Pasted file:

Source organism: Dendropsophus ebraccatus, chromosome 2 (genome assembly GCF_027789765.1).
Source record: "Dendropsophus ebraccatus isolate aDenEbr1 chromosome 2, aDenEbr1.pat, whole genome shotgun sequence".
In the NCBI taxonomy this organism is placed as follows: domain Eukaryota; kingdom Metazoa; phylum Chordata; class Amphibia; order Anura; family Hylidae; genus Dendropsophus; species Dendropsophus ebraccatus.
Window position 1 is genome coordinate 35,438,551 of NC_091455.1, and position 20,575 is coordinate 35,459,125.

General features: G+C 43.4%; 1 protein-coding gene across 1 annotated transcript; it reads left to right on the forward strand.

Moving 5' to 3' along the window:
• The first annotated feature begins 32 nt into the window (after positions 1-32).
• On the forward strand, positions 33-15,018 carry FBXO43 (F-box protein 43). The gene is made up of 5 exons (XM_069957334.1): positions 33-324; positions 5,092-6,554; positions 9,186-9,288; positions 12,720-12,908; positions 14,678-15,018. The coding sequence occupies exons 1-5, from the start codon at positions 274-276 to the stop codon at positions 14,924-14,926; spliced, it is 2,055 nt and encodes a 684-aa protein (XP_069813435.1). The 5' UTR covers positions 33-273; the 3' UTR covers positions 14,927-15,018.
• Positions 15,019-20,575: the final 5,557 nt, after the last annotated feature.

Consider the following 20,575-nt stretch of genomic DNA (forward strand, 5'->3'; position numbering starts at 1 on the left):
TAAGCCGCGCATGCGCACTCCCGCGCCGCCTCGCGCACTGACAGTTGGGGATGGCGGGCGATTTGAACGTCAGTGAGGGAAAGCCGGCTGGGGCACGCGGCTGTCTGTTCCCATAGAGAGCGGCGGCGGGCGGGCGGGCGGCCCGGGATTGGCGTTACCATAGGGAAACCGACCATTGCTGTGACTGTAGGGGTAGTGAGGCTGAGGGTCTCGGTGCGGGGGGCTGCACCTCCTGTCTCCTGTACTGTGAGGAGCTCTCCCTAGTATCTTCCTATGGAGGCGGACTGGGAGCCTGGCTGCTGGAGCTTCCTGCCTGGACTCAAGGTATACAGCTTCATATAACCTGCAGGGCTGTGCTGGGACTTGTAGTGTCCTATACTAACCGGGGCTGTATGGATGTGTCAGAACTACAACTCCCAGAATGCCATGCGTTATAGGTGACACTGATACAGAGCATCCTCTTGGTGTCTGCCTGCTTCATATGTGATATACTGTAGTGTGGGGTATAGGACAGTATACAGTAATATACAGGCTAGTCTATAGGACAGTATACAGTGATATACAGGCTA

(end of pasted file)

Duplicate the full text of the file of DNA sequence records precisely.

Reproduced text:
Source organism: Dendropsophus ebraccatus, chromosome 2 (genome assembly GCF_027789765.1).
Source record: "Dendropsophus ebraccatus isolate aDenEbr1 chromosome 2, aDenEbr1.pat, whole genome shotgun sequence".
In the NCBI taxonomy this organism is placed as follows: domain Eukaryota; kingdom Metazoa; phylum Chordata; class Amphibia; order Anura; family Hylidae; genus Dendropsophus; species Dendropsophus ebraccatus.
Window position 1 is genome coordinate 35,438,551 of NC_091455.1, and position 20,575 is coordinate 35,459,125.

General features: G+C 43.4%; 1 protein-coding gene across 1 annotated transcript; it reads left to right on the forward strand.

Moving 5' to 3' along the window:
• The first annotated feature begins 32 nt into the window (after positions 1-32).
• On the forward strand, positions 33-15,018 carry FBXO43 (F-box protein 43). The gene is made up of 5 exons (XM_069957334.1): positions 33-324; positions 5,092-6,554; positions 9,186-9,288; positions 12,720-12,908; positions 14,678-15,018. The coding sequence occupies exons 1-5, from the start codon at positions 274-276 to the stop codon at positions 14,924-14,926; spliced, it is 2,055 nt and encodes a 684-aa protein (XP_069813435.1). The 5' UTR covers positions 33-273; the 3' UTR covers positions 14,927-15,018.
• Positions 15,019-20,575: the final 5,557 nt, after the last annotated feature.

Consider the following 20,575-nt stretch of genomic DNA (forward strand, 5'->3'; position numbering starts at 1 on the left):
TAAGCCGCGCATGCGCACTCCCGCGCCGCCTCGCGCACTGACAGTTGGGGATGGCGGGCGATTTGAACGTCAGTGAGGGAAAGCCGGCTGGGGCACGCGGCTGTCTGTTCCCATAGAGAGCGGCGGCGGGCGGGCGGGCGGCCCGGGATTGGCGTTACCATAGGGAAACCGACCATTGCTGTGACTGTAGGGGTAGTGAGGCTGAGGGTCTCGGTGCGGGGGGCTGCACCTCCTGTCTCCTGTACTGTGAGGAGCTCTCCCTAGTATCTTCCTATGGAGGCGGACTGGGAGCCTGGCTGCTGGAGCTTCCTGCCTGGACTCAAGGTATACAGCTTCATATAACCTGCAGGGCTGTGCTGGGACTTGTAGTGTCCTATACTAACCGGGGCTGTATGGATGTGTCAGAACTACAACTCCCAGAATGCCATGCGTTATAGGTGACACTGATACAGAGCATCCTCTTGGTGTCTGCCTGCTTCATATGTGATATACTGTAGTGTGGGGTATAGGACAGTATACAGTAATATACAGGCTAGTCTATAGGACAGTATACAGTGATATACAGGCTA